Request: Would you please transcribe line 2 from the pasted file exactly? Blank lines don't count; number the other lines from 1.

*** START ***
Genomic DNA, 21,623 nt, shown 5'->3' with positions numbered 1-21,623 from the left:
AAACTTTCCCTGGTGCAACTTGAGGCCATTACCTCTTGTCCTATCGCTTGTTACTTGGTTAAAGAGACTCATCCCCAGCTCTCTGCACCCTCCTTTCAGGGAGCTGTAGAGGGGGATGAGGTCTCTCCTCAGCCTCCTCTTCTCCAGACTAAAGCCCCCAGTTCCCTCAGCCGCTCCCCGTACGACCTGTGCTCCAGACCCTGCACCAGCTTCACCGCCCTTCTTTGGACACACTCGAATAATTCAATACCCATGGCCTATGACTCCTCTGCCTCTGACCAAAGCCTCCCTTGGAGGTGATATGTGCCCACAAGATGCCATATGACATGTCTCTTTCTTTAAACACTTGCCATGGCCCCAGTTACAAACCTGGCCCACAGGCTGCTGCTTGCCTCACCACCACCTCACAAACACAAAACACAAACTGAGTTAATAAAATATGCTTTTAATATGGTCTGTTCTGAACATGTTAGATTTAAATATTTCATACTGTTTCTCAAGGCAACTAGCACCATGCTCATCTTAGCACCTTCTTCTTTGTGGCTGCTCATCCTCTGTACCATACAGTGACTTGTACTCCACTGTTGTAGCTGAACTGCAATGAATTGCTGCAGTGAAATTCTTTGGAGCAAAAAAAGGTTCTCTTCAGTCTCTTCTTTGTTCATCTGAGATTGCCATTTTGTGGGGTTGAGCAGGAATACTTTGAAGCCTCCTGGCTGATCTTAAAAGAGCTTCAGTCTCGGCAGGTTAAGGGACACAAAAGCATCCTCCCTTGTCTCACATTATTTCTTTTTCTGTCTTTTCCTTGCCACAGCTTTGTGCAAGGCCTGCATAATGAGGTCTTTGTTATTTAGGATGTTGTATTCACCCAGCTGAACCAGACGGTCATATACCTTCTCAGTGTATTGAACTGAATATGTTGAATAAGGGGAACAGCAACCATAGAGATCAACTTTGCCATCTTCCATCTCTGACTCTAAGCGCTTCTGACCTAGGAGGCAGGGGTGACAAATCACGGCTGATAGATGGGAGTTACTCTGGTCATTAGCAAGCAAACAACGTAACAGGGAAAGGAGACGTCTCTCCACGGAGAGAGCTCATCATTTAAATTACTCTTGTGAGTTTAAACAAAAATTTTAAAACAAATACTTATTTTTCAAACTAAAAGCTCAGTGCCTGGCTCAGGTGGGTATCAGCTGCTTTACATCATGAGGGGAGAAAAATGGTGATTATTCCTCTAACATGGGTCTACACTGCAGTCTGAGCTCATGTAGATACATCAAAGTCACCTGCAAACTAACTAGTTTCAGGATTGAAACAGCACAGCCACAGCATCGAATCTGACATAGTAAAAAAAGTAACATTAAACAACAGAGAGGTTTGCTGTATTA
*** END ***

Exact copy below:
AAACTTTCCCTGGTGCAACTTGAGGCCATTACCTCTTGTCCTATCGCTTGTTACTTGGTTAAAGAGACTCATCCCCAGCTCTCTGCACCCTCCTTTCAGGGAGCTGTAGAGGGGGATGAGGTCTCTCCTCAGCCTCCTCTTCTCCAGACTAAAGCCCCCAGTTCCCTCAGCCGCTCCCCGTACGACCTGTGCTCCAGACCCTGCACCAGCTTCACCGCCCTTCTTTGGACACACTCGAATAATTCAATACCCATGGCCTATGACTCCTCTGCCTCTGACCAAAGCCTCCCTTGGAGGTGATATGTGCCCACAAGATGCCATATGACATGTCTCTTTCTTTAAACACTTGCCATGGCCCCAGTTACAAACCTGGCCCACAGGCTGCTGCTTGCCTCACCACCACCTCACAAACACAAAACACAAACTGAGTTAATAAAATATGCTTTTAATATGGTCTGTTCTGAACATGTTAGATTTAAATATTTCATACTGTTTCTCAAGGCAACTAGCACCATGCTCATCTTAGCACCTTCTTCTTTGTGGCTGCTCATCCTCTGTACCATACAGTGACTTGTACTCCACTGTTGTAGCTGAACTGCAATGAATTGCTGCAGTGAAATTCTTTGGAGCAAAAAAAGGTTCTCTTCAGTCTCTTCTTTGTTCATCTGAGATTGCCATTTTGTGGGGTTGAGCAGGAATACTTTGAAGCCTCCTGGCTGATCTTAAAAGAGCTTCAGTCTCGGCAGGTTAAGGGACACAAAAGCATCCTCCCTTGTCTCACATTATTTCTTTTTCTGTCTTTTCCTTGCCACAGCTTTGTGCAAGGCCTGCATAATGAGGTCTTTGTTATTTAGGATGTTGTATTCACCCAGCTGAACCAGACGGTCATATACCTTCTCAGTGTATTGAACTGAATATGTTGAATAAGGGGAACAGCAACCATAGAGATCAACTTTGCCATCTTCCATCTCTGACTCTAAGCGCTTCTGACCTAGGAGGCAGGGGTGACAAATCACGGCTGATAGATGGGAGTTACTCTGGTCATTAGCAAGCAAACAACGTAACAGGGAAAGGAGACGTCTCTCCACGGAGAGAGCTCATCATTTAAATTACTCTTGTGAGTTTAAACAAAAATTTTAAAACAAATACTTATTTTTCAAACTAAAAGCTCAGTGCCTGGCTCAGGTGGGTATCAGCTGCTTTACATCATGAGGGGAGAAAAATGGTGATTATTCCTCTAACATGGGTCTACACTGCAGTCTGAGCTCATGTAGATACATCAAAGTCACCTGCAAACTAACTAGTTTCAGGATTGAAACAGCACAGCCACAGCATCGAATCTGACATAGTAAAAAAAGTAACATTAAACAACAGAGAGGTTTGCTGTATTA